The recession and the housing market crisis have had a tremendous impact on many areas of county government, especially sales tax revenue. Sales tax collections in Albany County plummeted $18.60 million dollars from $237.50 million in 2008 to $218.90 million in 2009. While the media reports say that most states have begun to emerge from the recession, these reports indicate that New York and the majority of its counties are not recovering as quickly as the rest of the country. This fact, coupled with the fact that sales tax receipts are Albany County’s biggest source of revenue is problematic as we deal with “budget busters” such as rising pension contributions, healthcare costs, Medicaid, as well as the numerous unfunded mandates passed down from New York State.
Currently Albany County splits sales tax revenue 60/40 with its 19 municipalities based mostly on population. In 2010, Albany County collected $222.2 million dollars in sales tax revenue with the county retaining $133.3 million and distributing $88.9 million to the municipalities. The City of Albany receives the largest portion of this municipal share which, in 2010 amounted to $28.45 million.
The dip in sales tax receipts has forced Albany County to make hard decisions. Those decisions include spending down reserves to continue providing the quality and quantity of services that New York State has mandated as well as the services to which residents have grown accustomed. However, continuing to spend down reserves during the recession caused Albany County to be downgraded twice from our investment quality bond rating. Recently, Standard and Poor’s gave Albany County a stable outlook due mainly to Albany County’s strong local economy anchored by government and higher education as well as the evolution into nanotechnology. However, Albany County is dealing with a double edged sword; how do we continue to provide mandated services while the largest source of revenue, sales tax, has not grown as fast as the costs for these mandated services? To put this into perspective, sales tax has rebounded to a 2007 level but our costs are at 2012 levels.
One of the areas that I am making a hallmark of my administration is to make Albany County more inviting to business. Economic development is essential to our county and it is imperative that we create a climate that is enticing to businesses and allows them to grow. This initiative will lead to more people wanting to live and shop here. However, there is an immediate need for solutions to provide ways to fund county services.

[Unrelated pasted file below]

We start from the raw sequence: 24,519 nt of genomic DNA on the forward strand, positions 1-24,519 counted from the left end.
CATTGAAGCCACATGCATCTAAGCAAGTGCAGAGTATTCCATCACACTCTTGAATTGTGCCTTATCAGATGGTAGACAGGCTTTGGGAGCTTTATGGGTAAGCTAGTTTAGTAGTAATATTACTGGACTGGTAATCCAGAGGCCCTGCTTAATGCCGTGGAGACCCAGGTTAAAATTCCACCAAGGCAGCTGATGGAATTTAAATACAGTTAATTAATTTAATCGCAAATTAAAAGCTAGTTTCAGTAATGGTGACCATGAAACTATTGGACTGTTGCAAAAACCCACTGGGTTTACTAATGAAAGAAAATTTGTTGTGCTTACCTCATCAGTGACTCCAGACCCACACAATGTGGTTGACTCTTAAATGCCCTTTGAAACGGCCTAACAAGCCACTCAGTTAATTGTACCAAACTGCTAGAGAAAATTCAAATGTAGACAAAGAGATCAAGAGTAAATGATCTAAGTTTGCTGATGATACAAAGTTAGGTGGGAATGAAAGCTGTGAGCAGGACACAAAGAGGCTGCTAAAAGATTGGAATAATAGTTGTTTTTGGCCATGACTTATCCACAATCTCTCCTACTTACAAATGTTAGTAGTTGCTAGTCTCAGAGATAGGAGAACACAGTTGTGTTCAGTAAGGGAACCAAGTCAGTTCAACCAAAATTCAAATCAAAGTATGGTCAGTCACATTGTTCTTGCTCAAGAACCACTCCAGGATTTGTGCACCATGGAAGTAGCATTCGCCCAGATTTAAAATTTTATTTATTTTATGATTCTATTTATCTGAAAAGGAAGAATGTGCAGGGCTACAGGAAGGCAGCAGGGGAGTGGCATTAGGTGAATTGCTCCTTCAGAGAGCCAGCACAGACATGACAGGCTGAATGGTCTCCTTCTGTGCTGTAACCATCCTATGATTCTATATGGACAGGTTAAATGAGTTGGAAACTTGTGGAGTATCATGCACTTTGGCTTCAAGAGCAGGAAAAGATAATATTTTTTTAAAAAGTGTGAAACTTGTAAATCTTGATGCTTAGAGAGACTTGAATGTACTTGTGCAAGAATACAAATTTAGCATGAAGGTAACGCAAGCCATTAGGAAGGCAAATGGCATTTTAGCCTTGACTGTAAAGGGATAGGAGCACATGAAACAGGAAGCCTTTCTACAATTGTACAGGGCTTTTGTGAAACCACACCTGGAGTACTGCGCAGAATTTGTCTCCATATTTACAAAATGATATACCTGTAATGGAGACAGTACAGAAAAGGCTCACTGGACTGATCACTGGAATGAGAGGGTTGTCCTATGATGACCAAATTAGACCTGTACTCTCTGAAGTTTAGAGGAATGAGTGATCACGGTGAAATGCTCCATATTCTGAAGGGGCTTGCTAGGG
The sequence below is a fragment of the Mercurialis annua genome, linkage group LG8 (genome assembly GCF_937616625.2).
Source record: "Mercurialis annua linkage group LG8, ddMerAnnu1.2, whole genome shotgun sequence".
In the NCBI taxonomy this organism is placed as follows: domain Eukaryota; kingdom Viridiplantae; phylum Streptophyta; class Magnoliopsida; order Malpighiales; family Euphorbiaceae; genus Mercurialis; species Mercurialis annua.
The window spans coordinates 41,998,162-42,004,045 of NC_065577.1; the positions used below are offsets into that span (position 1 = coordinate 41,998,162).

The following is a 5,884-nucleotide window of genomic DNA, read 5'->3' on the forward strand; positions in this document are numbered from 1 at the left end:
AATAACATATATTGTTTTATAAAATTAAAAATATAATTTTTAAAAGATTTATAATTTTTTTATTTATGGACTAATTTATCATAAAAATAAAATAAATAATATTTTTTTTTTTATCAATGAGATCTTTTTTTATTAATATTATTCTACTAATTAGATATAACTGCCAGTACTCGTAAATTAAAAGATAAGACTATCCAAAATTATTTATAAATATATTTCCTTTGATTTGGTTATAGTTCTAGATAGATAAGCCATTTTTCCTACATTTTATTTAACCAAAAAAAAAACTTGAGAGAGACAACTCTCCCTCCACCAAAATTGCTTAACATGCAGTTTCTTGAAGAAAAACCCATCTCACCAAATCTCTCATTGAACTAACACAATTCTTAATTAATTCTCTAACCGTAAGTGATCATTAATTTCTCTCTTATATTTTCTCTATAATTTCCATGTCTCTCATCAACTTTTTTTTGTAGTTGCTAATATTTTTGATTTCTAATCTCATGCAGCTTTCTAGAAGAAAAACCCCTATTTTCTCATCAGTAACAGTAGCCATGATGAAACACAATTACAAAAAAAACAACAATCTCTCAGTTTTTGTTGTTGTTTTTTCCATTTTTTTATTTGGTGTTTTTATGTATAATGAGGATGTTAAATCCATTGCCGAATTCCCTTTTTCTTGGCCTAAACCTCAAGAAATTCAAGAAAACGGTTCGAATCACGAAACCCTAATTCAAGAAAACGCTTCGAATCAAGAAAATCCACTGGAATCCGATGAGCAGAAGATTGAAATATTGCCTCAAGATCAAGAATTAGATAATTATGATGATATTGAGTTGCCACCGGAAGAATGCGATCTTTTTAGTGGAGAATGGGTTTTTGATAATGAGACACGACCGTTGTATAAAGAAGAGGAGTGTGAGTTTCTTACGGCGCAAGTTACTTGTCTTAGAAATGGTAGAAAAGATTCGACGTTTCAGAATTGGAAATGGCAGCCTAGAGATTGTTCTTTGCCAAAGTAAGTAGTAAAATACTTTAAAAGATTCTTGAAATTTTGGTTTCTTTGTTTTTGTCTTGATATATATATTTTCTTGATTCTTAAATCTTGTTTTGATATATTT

There is no comparison in the magnitude of services that the County provides versus services provided by cities, towns and villages. For example, police and fire are provided by most municipalities as is snow removal and maintenance. Municipalities such as the City of Albany provide garbage pickup. The suburban municipalities of Bethlehem, Colonie and Guilderland will collect and compost lawn and garden waste for residents free of charge. While public safety and the other services that municipalities provide are important, the costs to provide these services pales in comparison to the costs of the services that counties provide for its residents. As with most counties, our largest expense is Medicaid. In 2011 Albany County paid a staggering $57.6 million in Medicaid costs alone. Counties are also mandated to provide indigent legal services, foster care and adoption assistance, preschool education and special education. Albany County is unique as it is a county that does not house a community college and is required to provide a share of tuition costs for its students who attend these schools. In 2010 this amounted to $11 million for the students that live in our 19 municipalities.
County lawmakers have suggested that we raise the sales tax rate on goods and services. This requires state legislation and as we saw in Saratoga County, the State Legislators representing this area were unwilling to sponsor unpopular legislation to increase the county sales tax rate. Some Albany County Legislators have proposed changing the formula from the current 60/40 to a 63/37 split.
A third option that I have been exploring is to cap the amount of sales tax distributed to municipalities at 2011 levels with any surplus revenue retained by Albany County. In 2011 sales tax receipts were $8.5 million higher than in 2010, which would have resulted in an additional $3.4 million dollars for Albany County. Municipalities in the county would have a set amount of revenue that they can expect in their budgets to provide the services that their residents currently enjoy. This solution would not require state legislation, which creates a potentially high bar to clear; rather it is incumbent on successful adoption of a resolution by the Albany County Legislature.
While I believe that the implementation of substantive mandate relief is the answer to enable counties to comply with the Governor’s 2% property tax cap, I am hopeful that the enactment of a sales tax distribution cap would provide much needed revenue to Albany County. It would also allow our 19 municipalities to continue to collect the levels of sales tax revenue they are accustomed to as well as allow them the ability to easily craft their budgets.